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  • Writer's pictureJoel Elliott Mooneyhan

Zoom Fatigue For The Win: Final Thoughts.

Over the past few days, I’ve shared a little about why the staff at Atlanta Christian Church decided to move to Zoom services instead of weekly videos and why we have leaned into it for the foreseeable future. You can read more about that thought process here and then read about what we noticed happen in our congregation as a result here. Today, I want to close the discussion with some odds and ends. Buckle up, because this is long.

Aside from Zoom meetings during the week, we have also gone low-tech with some of our other ministries, and handed more responsibility to our congregation in others. For example:

We have monthly deliveries of our children’s curriculum so that families know that we are looking out for them, and so that children and parents can engage with Scripture together. We call them Kid’s Crates. Every 4-6 weeks, a team drops off boxes that have the next month or so of material in them. It excites the kids to know that they are getting mail, and it gives them something to talk about in the Sunday morning Zoom calls that we do for families with children.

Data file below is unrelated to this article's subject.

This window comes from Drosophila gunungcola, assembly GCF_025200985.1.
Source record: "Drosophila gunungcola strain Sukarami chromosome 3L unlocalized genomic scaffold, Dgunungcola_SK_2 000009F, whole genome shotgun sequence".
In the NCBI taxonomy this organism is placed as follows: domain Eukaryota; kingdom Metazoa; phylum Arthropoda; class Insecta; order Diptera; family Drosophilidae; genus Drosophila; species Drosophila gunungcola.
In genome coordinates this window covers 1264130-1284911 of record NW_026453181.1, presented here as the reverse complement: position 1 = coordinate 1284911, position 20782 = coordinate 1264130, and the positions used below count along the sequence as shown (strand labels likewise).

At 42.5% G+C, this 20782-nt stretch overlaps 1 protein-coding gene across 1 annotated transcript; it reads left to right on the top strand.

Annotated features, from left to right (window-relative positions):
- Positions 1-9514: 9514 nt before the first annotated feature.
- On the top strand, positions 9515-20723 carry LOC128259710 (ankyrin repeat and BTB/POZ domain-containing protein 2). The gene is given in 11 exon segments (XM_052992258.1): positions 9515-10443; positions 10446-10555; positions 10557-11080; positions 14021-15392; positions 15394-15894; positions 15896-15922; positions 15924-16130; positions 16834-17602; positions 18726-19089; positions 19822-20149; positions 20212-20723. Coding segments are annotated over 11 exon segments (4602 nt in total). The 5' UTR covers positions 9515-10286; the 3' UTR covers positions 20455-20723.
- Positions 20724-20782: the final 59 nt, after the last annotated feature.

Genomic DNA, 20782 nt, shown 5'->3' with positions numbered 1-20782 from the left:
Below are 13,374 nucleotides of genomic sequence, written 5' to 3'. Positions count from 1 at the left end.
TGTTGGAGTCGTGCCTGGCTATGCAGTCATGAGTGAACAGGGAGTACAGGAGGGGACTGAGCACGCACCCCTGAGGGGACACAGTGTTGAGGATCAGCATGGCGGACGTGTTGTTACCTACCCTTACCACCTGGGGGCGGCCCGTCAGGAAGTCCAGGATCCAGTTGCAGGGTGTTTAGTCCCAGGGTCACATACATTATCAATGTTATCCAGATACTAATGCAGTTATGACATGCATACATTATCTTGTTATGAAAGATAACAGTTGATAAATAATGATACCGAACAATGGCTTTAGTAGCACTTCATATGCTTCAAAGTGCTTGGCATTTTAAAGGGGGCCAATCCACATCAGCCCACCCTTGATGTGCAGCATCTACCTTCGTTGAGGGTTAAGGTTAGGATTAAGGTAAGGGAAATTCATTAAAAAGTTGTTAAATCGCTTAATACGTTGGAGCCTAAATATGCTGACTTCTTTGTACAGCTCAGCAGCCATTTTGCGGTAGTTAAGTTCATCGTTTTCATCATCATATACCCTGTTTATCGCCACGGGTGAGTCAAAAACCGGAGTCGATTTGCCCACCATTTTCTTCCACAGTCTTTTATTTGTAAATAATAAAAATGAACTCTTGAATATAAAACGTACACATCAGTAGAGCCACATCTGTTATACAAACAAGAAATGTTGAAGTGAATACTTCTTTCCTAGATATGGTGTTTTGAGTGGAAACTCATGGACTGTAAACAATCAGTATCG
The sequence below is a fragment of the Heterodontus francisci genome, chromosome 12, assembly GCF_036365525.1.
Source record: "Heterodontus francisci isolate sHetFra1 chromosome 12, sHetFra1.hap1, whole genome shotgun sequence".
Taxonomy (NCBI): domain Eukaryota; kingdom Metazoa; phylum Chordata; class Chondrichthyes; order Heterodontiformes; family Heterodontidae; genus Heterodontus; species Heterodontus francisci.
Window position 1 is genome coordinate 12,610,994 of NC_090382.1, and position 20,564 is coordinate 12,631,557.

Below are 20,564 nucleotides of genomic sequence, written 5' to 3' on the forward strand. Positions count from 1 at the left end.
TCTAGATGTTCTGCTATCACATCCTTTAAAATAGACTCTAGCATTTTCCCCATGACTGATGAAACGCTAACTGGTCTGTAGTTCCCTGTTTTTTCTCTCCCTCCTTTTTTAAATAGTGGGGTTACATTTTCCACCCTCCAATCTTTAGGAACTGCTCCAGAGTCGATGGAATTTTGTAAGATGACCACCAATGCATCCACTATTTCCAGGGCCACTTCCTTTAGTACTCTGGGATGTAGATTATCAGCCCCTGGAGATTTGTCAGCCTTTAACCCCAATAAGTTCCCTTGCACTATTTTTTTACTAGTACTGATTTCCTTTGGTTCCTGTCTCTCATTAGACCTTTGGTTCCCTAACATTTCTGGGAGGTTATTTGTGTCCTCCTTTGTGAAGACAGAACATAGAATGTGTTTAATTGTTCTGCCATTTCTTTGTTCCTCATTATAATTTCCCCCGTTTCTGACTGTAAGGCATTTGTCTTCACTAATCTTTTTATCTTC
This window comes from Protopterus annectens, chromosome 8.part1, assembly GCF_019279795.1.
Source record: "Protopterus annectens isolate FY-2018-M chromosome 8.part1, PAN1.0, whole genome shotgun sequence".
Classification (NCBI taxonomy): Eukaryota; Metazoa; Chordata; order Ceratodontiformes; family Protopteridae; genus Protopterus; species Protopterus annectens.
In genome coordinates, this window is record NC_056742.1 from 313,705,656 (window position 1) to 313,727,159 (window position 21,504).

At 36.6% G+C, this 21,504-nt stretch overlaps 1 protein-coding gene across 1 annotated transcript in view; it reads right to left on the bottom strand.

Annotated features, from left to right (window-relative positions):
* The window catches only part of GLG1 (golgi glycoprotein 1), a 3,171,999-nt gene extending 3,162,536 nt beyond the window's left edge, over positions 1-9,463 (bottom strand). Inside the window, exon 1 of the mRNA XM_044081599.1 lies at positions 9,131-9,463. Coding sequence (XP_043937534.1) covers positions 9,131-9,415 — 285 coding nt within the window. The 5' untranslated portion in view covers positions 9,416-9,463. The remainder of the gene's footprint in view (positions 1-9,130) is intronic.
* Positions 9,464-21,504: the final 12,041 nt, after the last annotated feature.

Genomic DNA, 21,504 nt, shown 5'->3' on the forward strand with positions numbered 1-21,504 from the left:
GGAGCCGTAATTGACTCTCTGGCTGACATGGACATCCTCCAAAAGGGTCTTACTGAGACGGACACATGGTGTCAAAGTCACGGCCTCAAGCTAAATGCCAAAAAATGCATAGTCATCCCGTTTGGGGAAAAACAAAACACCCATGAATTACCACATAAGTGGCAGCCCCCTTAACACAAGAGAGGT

We have held over a dozen different classes, book clubs, and small groups throughout the year. Some are long-term, 8-12 weeks. Some are short term, 4-6 weeks. Some are Sunday morning meetings. Some are during the week. This flexibility allows for people to attend no matter what their schedule. Since we do them virtually, we’ve seen more involvement than before because people can do them from the comfort of home.